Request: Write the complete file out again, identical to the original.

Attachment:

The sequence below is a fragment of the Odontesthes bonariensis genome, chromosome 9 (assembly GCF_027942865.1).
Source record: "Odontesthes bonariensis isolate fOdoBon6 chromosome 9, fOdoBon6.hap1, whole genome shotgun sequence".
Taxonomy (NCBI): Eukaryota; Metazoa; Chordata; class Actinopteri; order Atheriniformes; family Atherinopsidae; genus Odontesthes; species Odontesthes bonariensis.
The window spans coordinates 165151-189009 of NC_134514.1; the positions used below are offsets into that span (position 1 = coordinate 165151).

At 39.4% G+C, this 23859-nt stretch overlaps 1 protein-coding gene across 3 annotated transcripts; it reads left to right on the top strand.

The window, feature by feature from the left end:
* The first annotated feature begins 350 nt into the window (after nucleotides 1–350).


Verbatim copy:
The sequence below is a fragment of the Odontesthes bonariensis genome, chromosome 9 (assembly GCF_027942865.1).
Source record: "Odontesthes bonariensis isolate fOdoBon6 chromosome 9, fOdoBon6.hap1, whole genome shotgun sequence".
Taxonomy (NCBI): Eukaryota; Metazoa; Chordata; class Actinopteri; order Atheriniformes; family Atherinopsidae; genus Odontesthes; species Odontesthes bonariensis.
The window spans coordinates 165151-189009 of NC_134514.1; the positions used below are offsets into that span (position 1 = coordinate 165151).

At 39.4% G+C, this 23859-nt stretch overlaps 1 protein-coding gene across 3 annotated transcripts; it reads left to right on the top strand.

The window, feature by feature from the left end:
* The first annotated feature begins 350 nt into the window (after nucleotides 1–350).